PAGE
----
On a specific machine I use a lot of RAM to serve websites really fast directly from RAM (which by the way is working amazingly well). For this I have mounted a ramdisk in /etc/fstab (in debian 7, via tmpfs) like so;
tmpfs /ramd tmpfs defaults,relatime,size=2G 0 0
I run a bunch of scripts in crontab to sync dirs from disk into /ramd when /ramd is empty, and from /ramd to disk when the dirs exist.
Now, obviously, I need to sync from RAMdisk to harddisk before a reboot, and back again in reverse at bootup.
I used to just run the sync from crontab every several minutes, but this is really overkill, since it has power backup and so it never shuts down unplanned, basically the only time it needs ram to sync back to disk.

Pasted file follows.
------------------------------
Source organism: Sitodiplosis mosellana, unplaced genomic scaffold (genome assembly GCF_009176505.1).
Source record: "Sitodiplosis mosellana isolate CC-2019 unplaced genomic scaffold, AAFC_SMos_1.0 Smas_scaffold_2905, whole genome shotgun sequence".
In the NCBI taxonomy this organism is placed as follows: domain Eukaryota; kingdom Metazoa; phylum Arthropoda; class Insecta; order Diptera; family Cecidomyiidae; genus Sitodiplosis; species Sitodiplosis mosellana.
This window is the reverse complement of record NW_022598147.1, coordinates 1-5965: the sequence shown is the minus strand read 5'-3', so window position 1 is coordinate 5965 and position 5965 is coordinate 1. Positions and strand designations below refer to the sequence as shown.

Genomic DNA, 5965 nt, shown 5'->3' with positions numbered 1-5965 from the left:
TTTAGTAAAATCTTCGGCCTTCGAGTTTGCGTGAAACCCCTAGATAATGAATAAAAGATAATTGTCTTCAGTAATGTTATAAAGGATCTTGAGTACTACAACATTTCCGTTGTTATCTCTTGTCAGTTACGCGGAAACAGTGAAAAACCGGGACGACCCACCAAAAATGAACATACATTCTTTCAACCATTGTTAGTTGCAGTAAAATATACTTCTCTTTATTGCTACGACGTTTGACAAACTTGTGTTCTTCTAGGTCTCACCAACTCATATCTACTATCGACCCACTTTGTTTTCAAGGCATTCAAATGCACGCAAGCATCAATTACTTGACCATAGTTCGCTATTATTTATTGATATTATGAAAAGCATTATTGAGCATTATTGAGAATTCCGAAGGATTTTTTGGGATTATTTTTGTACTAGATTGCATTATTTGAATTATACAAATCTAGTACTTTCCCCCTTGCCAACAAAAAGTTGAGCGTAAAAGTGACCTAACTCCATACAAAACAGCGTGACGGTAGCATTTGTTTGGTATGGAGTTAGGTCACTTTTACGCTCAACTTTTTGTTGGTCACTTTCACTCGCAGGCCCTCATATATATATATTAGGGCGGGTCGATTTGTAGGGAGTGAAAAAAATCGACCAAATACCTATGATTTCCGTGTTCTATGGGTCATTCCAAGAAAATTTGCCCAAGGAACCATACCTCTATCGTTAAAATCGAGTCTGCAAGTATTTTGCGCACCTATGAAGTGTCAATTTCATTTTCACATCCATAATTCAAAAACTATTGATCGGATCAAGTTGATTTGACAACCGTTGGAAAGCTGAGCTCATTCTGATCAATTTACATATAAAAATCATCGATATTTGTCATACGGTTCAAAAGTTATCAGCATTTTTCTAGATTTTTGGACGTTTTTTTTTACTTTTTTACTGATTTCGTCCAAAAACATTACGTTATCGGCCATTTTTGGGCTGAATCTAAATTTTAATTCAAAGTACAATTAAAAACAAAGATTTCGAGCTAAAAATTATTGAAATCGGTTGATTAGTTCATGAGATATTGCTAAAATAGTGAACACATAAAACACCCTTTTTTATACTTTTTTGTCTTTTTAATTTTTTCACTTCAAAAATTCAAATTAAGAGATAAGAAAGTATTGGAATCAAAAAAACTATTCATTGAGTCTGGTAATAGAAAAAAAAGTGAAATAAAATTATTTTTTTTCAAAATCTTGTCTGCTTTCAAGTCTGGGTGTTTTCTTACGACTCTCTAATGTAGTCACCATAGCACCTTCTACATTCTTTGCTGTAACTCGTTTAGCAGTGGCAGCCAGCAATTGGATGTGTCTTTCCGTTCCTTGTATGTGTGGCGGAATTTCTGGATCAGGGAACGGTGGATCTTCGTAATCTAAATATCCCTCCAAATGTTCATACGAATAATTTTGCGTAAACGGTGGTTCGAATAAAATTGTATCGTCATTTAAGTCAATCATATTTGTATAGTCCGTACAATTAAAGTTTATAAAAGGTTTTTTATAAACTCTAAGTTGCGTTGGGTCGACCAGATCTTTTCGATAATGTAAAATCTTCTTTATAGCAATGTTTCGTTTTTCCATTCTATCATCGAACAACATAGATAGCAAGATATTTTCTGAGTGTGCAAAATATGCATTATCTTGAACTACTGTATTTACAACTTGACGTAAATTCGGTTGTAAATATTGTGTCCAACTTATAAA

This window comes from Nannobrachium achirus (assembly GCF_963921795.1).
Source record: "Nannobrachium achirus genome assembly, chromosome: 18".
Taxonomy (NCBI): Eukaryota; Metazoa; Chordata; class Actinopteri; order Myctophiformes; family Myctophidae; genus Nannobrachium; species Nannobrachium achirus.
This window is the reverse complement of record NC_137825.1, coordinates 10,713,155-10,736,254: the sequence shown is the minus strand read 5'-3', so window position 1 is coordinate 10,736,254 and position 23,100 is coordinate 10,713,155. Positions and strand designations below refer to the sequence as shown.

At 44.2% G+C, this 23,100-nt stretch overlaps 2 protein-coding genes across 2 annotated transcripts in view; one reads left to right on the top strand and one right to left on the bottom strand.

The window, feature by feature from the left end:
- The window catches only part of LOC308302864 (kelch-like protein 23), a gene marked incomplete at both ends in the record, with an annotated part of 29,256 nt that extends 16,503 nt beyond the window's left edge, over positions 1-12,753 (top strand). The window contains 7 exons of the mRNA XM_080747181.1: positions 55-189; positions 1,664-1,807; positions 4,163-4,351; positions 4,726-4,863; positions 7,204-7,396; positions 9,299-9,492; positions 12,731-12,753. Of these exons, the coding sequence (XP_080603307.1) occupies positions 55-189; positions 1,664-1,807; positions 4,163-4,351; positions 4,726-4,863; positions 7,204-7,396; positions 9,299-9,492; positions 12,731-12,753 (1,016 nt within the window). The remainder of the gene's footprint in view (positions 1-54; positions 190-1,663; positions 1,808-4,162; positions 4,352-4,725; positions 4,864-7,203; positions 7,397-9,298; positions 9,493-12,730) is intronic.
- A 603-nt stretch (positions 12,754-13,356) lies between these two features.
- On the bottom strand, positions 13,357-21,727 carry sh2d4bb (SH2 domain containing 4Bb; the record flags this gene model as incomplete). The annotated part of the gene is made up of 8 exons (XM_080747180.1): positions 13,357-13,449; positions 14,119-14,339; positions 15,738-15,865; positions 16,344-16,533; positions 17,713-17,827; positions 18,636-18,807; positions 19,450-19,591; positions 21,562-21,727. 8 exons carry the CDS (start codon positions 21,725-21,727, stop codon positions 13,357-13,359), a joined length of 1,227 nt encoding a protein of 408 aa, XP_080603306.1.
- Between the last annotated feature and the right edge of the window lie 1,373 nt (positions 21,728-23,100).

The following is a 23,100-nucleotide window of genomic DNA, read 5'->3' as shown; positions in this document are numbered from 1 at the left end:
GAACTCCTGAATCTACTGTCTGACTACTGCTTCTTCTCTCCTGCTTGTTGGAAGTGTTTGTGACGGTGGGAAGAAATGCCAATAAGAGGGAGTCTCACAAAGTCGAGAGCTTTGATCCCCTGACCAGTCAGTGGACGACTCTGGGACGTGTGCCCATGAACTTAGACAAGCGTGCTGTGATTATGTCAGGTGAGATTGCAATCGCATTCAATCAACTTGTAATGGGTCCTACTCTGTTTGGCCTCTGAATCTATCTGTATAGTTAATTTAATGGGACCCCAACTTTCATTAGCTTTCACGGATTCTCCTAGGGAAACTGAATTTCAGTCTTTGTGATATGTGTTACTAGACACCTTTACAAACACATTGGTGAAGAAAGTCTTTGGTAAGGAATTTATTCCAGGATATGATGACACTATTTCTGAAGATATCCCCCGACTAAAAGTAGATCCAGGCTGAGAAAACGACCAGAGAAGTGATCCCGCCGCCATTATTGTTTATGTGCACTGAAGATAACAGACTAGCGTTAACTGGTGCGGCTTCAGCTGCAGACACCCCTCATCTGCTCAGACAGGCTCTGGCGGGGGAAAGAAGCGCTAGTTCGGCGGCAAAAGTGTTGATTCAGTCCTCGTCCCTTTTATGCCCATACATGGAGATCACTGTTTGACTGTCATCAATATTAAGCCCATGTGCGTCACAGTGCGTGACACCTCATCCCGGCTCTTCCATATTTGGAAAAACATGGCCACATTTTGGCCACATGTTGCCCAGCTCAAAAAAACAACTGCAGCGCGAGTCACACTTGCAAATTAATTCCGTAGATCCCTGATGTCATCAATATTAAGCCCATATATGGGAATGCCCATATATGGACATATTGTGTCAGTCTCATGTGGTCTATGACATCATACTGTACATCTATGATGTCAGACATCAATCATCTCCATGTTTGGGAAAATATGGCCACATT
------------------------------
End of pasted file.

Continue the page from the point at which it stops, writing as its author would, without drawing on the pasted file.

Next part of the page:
I looked around and experimented for a while now, for the best ways to accomplish this without crontab. Just running sync scripts as init.d scripts seems awfully complex for the task. The only dependency for the syncjob would be that the ram is still mounted, so that would probably be
and the only dependency at startup would be that nginx has not yet started, and of course that fstab has already been processed.
Any insight on how to best accomplish this, either with or without init script, is very welcome.
The reason init.d seems a bit odd is that it would not hold up after OS changes or upgrades. There's enough custom made in the system as it is.